My sister Marlene and I shared a room; actually the entire second floor was our bedroom, separated by a closet with my brother sleeping in the bedroom on the other side. The first babysitter I can recall was Tammy. She had a little red scooter and she would take us on rides to go get corn dogs at Zips. We rarely ate fast food so it was a real treat. Once she told us, “There's a little boy down the street whose parents wouldn't let him take medicine even though he was sick and he died.” When I asked her why, she said his parents were Christian Scientists. I don’t recall what happened to her or why she stopped sitting for us but she would be one of many nannies who came and went.

            Our father hired a live-in nanny because he was going to the Community College at the time, taking classes to become a carpenter. Her name was Candace, she probably weighed around 300 pounds and she had short, bleach blond hair. She used to eat wheat thins in an attempt to lose weight. My sister and I hated her at first, even though she hadn't done anything to deserve our contempt. We decided to put ice cubes in her pillow when she first moved in, hoping that it would make her miserable and quit. Candace told our Dad and we got our butts beat for it. I remember hiding a belt up in our closet with Marlene so we wouldn’t get hit with it but I don’t actually remember being hit with it, maybe I blocked that out too.

            Candace made us pickled eggs once, that’s where you boil eggs, peal them and then leave them in dill pickle juice for a few days. They would turn green on the outside and have a pickle flavor, they were delicious. She was a great cook, she had this huge, leather covered cook book and she made meals like pot roast and potatoes. She had a little color television in her room and I would go sit on her bed with her and watch game shows and soap operas. In time we really grew to love Candace, we would wrap our arms as far as they would go around her soft, padded stomach. She was like a big cuddly pillow that you could curl up with.

             I started playing on computers at a very young age since our Dad was an aspiring electrician there was always fun gadgets to play with. We had a Commodore with a text game with a pirate's scavenger hunt.

On Halloween, we dressed up as pirates by putting a patch over our eyes and wrapping tin foil around cut out swords from cardboard. I remember seeing pictures of us dressed up as smurfs for another Halloween, our little eyes peaking out of the holes in the plastic blue masks.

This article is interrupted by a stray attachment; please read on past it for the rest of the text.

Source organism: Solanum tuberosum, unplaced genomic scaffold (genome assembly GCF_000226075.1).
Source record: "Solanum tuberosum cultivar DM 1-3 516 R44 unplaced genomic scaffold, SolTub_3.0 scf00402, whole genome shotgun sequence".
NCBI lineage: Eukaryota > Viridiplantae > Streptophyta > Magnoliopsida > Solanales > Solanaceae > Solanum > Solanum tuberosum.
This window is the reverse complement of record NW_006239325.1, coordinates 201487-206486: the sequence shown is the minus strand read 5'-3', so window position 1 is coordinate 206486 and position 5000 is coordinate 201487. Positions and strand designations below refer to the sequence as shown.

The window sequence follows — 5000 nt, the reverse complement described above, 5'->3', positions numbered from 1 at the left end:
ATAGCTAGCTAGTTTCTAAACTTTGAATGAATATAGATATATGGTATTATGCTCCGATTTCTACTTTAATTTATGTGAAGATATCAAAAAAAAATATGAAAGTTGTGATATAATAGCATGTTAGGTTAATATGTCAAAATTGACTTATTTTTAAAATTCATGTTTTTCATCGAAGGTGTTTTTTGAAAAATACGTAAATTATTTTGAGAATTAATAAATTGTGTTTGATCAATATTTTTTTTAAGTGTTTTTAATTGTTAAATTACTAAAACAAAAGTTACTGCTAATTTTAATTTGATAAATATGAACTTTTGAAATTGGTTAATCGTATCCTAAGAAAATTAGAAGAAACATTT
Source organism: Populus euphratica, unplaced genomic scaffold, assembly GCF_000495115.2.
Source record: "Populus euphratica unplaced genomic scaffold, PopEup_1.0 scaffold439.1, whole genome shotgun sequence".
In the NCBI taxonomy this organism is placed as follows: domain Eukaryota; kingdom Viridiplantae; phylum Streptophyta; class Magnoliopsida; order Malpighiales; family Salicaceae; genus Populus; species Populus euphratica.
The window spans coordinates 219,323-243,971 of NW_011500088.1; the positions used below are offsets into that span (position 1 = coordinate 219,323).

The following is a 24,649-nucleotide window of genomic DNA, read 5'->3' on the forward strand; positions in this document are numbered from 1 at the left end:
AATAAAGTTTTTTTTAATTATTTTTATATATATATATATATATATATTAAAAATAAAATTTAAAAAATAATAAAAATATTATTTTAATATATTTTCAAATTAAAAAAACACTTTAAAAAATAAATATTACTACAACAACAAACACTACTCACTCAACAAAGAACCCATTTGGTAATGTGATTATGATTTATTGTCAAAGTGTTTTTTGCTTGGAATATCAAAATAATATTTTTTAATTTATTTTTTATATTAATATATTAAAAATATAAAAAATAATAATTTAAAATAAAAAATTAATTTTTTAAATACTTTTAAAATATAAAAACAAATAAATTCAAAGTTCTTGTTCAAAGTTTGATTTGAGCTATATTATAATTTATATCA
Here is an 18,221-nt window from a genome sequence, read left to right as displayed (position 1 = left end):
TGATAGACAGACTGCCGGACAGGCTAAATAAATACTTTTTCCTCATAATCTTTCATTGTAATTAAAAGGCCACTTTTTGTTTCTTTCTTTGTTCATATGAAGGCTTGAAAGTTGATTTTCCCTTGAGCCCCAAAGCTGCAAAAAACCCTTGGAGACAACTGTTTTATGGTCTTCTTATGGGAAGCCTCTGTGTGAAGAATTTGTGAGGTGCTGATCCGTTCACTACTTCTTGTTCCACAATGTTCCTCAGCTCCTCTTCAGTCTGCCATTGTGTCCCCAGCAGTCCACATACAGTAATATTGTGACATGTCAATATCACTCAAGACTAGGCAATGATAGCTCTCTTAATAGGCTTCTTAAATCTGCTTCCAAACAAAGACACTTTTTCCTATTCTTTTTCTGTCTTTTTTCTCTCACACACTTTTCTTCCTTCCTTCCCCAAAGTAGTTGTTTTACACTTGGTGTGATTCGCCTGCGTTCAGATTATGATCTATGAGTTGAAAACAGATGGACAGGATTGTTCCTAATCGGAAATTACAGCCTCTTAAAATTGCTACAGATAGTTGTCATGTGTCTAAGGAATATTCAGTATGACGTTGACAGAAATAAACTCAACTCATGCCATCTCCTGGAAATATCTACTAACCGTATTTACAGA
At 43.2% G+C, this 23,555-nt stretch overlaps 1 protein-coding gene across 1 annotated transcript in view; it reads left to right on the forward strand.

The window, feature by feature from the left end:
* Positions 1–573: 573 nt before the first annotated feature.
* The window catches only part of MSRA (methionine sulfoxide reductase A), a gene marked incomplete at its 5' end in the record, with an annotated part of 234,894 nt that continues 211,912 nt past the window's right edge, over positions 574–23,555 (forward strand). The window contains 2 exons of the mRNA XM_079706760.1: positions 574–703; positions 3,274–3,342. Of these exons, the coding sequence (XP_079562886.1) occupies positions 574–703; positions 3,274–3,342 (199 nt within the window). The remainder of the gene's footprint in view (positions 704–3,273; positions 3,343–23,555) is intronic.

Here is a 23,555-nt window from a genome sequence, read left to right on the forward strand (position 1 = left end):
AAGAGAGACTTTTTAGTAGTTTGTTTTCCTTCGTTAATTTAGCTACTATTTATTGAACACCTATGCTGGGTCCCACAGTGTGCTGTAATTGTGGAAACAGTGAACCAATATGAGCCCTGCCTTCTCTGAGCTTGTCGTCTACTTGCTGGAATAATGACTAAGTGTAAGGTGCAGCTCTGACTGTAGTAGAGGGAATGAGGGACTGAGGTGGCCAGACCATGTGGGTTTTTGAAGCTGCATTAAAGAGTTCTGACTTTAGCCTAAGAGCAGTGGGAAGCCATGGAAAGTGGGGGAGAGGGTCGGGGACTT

During my childhood there was only a few times I remember getting presents from our father.  One Christmas, they were wrapped in old newspaper comics. Our father got my sister some hand puppets and I got a gray stereo, the front cover for the tape deck was missing but I was just happy it worked. I loved listening to Paula Abdul and Debbie Gibson and dancing in my bedroom, pretending like I had a microphone in my hand. My brother got a stuffed frog. My sister was just crushed when she saw that I got a stereo, I remember this heart breaking look on her face as she looked at her hand puppets and I offered to share my stereo with her because I felt so bad. She eventually did get a used stereo too. We were poor but our father was always finding used electronics at yard sales and pawn shops. We saw Santa that year and when I pulled on his beard, I was devastated to learn it wasn't real.         

I remember being afraid of the dark back then. We had windows in our room and there weren't any curtains. The blanket on my bed was hunter green and faded in spots from the sunlight. Our wooden beds were painted red at the time; they could be stacked as bunk beds or separated. I would turn my pillow over and over again to feel the cool fabric against my face until I fell asleep. I had nightmares a lot, with the same character every time. There was a big hairy wolf in a dark bathroom with me. I could also see a black hole in the bottom of the floor and I was scared I would fall in. I wished that I could hang my blanket on the window because I was afraid I would see a wolf peering in.

            Marlene and I decided to run away once, we were so tired of walking on eggshells to avoid being hit, we were lonely and sad at home, and we decided that all we needed was each other. We just wanted out so we packed our suitcase and walked to the end of the block where we sat down on the corner and discussed where we would go. We realized we had nowhere to go so we went back home.